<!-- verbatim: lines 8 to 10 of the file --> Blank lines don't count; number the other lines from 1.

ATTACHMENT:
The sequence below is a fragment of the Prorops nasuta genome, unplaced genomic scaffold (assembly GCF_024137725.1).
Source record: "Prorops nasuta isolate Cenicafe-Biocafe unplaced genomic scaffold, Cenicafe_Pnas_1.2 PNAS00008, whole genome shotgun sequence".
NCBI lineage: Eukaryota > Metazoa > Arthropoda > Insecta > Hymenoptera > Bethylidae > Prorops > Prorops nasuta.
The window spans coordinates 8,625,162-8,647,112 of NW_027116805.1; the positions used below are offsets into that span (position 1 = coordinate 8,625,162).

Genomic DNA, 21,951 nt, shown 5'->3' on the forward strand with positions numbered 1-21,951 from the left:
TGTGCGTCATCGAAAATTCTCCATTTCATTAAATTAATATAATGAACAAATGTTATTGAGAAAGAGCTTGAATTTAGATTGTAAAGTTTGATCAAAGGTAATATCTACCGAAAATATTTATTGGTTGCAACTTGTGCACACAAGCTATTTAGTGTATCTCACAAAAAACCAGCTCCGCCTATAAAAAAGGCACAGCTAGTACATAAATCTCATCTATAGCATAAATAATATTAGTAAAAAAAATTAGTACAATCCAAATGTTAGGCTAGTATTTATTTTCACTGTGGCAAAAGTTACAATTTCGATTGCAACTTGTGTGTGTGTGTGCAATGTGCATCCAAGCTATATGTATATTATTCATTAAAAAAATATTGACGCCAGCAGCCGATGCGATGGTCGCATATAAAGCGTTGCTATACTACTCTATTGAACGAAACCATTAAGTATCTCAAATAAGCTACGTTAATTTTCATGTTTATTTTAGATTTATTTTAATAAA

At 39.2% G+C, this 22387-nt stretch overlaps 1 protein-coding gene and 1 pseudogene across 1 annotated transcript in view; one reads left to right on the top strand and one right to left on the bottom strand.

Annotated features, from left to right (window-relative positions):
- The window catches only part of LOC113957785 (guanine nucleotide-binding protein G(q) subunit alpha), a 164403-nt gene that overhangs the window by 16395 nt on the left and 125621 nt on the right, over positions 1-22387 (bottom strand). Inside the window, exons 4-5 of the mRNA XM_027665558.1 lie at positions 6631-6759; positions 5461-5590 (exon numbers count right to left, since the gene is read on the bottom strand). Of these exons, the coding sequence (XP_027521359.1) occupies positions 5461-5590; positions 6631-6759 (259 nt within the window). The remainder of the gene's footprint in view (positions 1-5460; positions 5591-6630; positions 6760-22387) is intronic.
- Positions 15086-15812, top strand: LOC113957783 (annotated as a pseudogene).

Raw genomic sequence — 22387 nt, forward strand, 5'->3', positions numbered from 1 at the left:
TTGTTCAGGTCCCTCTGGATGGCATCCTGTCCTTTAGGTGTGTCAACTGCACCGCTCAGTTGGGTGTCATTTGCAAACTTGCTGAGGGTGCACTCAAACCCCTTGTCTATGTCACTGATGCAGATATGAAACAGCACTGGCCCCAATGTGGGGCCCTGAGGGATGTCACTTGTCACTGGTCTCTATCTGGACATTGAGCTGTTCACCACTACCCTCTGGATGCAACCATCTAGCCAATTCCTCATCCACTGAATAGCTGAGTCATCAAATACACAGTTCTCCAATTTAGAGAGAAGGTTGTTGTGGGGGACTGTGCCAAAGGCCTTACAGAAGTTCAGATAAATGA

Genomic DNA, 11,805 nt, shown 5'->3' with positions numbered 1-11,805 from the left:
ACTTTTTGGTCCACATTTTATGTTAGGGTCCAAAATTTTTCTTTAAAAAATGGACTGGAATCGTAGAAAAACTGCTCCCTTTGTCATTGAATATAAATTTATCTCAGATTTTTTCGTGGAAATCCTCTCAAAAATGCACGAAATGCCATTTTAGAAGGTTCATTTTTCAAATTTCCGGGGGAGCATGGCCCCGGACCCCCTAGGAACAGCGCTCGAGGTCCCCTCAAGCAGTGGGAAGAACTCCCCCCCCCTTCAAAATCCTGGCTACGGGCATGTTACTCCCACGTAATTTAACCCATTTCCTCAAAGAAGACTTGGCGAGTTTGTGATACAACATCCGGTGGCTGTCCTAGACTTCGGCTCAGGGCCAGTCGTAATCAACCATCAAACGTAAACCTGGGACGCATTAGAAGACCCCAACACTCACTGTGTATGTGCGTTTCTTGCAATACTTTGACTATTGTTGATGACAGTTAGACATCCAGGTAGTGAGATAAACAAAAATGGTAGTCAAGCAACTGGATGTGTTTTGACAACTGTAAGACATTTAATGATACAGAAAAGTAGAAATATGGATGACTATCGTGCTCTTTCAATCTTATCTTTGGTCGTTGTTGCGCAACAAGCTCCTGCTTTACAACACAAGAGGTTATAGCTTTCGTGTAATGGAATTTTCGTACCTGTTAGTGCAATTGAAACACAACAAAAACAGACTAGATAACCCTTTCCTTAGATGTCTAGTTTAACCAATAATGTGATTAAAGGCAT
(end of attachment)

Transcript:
Annotated features, from left to right (window-relative positions):
- The window catches only part of LOC113957785 (guanine nucleotide-binding protein G(q) subunit alpha), a 164403-nt gene that overhangs the window by 16395 nt on the left and 125621 nt on the right, over positions 1-22387 (bottom strand). Inside the window, exons 4-5 of the mRNA XM_027665558.1 lie at positions 6631-6759; positions 5461-5590 (exon numbers count right to left, since the gene is read on the bottom strand). Of these exons, the coding sequence (XP_027521359.1) occupies positions 5461-5590; positions 6631-6759 (259 nt within the window). The remainder of the gene's footprint in view (positions 1-5460; positions 5591-6630; positions 6760-22387) is intronic.
- Positions 15086-15812, top strand: LOC113957783 (annotated as a pseudogene).